Yesterday I had the opportunity to visit some spectacular private gardens in the Hamptons. My first stop was the Bridgehampton estate of Louise and Leonard Riggio. He’s the founder and chairman of Barnes and Noble and the former chair of the Dia Art Foundation. The property is a parklike sculpture garden incorporating a teahouse set in a Japanese-inspired pond garden, a modernist pool house and a pool pergola. Most notable among the sculptures, which include works by Noguchi, Botero, and di Suvero, is Richard Serra’s “Sidewinder,” an immense, rusted steel curve that only a site like the Riggios’ two-acre front lawn could accommodate. “Sidewinder” is similar to “Tilted Arc,” the piece that caused so much controversy when it was installed in downtown Manhattan’s Federal Plaza in 1981 that it was ultimately dismantled and destroyed. I walked through it several times, wondering how it would be if the grass inside were allowed to grow two feet high and make the interior feel like a narrow, winding path of meadow.
Next, I visited “Villa des Amis,” the property of Jody and Larry Carlson — he’s a former HBO executive — who’ve captured the Tuscan landscape, with new-age touches, in Bridgehampton. “Our task is to widen our circle of connection, our circle of compassion with everyone and everything,” says Larry, an artist who seamlessly blends Renaissance-style draftsmanship with Eastern philosophies. Jody and Larry guided me through their myriad garden rooms — each has a true entrance and exit — to the meditative labyrinth they’ve crafted from grass mowed at two heights.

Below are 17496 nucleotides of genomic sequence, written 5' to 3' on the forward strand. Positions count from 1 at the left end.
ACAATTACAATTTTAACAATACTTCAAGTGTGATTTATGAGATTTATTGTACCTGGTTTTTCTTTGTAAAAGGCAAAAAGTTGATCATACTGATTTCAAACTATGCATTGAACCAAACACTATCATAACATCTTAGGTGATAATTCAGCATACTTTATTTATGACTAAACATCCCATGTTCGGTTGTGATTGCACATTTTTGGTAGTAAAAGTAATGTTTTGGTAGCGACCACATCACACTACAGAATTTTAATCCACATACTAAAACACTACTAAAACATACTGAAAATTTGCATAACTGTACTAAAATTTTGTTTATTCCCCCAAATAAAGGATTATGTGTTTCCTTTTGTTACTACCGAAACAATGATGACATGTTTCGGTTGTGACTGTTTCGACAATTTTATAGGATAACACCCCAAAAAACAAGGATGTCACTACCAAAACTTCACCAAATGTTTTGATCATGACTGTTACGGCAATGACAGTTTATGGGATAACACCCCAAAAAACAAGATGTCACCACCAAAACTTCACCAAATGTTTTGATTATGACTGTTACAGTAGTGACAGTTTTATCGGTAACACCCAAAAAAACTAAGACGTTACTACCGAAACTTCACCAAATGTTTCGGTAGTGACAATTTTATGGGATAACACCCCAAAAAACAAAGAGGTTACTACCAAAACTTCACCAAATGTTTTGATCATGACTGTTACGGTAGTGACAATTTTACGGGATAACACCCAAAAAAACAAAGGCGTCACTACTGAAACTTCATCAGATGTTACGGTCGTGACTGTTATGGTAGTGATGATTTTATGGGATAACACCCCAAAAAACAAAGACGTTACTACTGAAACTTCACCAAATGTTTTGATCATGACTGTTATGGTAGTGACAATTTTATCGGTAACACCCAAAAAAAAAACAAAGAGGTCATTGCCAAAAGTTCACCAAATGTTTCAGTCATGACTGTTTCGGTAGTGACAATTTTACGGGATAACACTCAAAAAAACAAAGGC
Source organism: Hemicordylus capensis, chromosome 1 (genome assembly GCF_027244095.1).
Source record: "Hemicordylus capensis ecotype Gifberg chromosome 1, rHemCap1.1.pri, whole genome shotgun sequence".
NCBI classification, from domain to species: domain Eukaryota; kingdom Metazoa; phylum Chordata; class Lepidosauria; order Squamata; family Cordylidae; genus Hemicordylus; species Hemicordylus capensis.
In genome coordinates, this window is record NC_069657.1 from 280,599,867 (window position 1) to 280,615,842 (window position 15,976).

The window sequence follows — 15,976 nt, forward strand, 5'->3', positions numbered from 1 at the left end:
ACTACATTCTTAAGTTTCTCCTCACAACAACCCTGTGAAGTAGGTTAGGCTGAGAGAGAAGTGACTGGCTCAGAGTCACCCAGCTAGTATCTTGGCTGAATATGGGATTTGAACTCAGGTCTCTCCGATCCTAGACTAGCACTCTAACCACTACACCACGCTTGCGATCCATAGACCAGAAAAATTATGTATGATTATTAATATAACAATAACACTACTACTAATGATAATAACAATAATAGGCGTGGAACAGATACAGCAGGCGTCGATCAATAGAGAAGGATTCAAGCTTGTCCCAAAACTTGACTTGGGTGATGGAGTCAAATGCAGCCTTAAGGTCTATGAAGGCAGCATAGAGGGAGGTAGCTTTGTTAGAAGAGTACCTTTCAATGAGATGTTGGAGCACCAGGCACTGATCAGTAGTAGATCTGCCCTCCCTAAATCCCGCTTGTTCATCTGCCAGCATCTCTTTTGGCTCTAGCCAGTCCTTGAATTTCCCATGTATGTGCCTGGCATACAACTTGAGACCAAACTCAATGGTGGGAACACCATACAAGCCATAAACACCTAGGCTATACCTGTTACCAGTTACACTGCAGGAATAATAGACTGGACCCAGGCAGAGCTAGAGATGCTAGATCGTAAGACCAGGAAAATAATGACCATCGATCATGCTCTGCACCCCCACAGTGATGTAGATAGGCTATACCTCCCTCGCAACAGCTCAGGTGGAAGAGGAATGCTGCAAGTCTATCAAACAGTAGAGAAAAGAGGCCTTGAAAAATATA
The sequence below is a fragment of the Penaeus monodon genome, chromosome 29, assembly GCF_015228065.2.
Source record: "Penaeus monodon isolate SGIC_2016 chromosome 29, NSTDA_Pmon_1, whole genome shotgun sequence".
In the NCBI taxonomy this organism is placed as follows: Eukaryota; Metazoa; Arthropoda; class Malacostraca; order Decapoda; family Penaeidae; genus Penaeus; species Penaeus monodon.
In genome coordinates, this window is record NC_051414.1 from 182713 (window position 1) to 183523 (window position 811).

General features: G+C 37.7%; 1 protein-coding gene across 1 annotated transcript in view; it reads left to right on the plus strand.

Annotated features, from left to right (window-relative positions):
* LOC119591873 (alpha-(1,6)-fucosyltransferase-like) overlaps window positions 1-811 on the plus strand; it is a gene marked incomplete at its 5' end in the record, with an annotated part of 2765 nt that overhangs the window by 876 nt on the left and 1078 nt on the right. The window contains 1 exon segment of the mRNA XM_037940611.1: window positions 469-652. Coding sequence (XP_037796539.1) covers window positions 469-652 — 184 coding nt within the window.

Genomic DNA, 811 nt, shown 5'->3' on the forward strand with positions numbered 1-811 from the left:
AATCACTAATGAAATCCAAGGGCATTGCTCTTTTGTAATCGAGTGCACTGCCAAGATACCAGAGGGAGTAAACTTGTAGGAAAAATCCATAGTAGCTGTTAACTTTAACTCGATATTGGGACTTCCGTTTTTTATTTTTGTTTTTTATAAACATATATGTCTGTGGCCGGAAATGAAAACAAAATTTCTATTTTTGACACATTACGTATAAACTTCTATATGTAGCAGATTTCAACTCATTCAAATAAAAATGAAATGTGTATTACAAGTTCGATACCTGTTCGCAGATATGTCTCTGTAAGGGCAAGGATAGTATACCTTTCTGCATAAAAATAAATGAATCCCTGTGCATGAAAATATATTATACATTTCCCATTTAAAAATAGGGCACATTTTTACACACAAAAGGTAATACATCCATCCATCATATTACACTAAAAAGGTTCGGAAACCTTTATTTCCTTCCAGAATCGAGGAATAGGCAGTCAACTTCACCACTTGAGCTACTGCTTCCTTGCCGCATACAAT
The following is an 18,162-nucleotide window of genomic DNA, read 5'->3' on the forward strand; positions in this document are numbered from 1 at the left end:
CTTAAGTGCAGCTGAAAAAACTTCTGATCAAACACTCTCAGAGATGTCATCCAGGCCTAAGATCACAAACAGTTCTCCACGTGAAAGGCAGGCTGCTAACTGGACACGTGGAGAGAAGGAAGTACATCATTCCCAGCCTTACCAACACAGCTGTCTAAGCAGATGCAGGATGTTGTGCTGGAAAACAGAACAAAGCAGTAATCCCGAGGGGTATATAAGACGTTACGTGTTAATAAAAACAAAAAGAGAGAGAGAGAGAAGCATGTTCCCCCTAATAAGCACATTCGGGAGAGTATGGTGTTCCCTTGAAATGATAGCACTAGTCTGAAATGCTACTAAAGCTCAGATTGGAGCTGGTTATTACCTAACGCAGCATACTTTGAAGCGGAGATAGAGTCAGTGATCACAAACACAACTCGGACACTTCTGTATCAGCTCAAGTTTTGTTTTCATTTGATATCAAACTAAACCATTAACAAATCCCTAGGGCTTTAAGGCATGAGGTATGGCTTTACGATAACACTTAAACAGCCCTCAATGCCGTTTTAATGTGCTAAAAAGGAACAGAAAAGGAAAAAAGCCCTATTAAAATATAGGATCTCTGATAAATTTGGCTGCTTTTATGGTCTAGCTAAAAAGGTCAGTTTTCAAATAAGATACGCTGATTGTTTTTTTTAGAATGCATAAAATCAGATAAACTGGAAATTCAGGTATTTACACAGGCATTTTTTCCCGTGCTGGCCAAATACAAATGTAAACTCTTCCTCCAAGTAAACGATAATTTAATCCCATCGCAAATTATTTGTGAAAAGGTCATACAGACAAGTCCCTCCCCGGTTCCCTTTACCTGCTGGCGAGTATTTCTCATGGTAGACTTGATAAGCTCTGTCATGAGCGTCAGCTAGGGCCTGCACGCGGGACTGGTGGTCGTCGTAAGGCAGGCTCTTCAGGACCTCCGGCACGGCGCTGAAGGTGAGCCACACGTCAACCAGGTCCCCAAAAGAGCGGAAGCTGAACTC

And I dropped by my friend Ruth Summers’ place in Westhampton Beach, which I’ve visited and photographed several times. Master planned by Michael Spitzer and Dennis Piermont of Landgarden, Ruth’s gardens invite one to compete on the croquet lawn and tennis court; to take a dip in the 50-foot pool flanked by Renaissance sculptures and massed blue and white hydrangeas; and enjoy the dining patio surrounded by an allée of 14 Bradford pear trees.
Ruth is a nationally ranked croquet player and had just finished hosting the first local tournament of the season. Framed by sculpted 15-foot privet and yew hedges, the 70- by 90-foot croquet court is a laser-leveled carpet of bent grass, shaved three times weekly to a height of 3/16” in the manner of a putting green.
Interested in virtual visits to gardens in the Hamptons that are open to the public? Please check out my posts: “MORE Gardens in the Hamptons: Where the Signs Say Welcome” and “In the Hamptons: From the Madoo Conservancy to Marders.”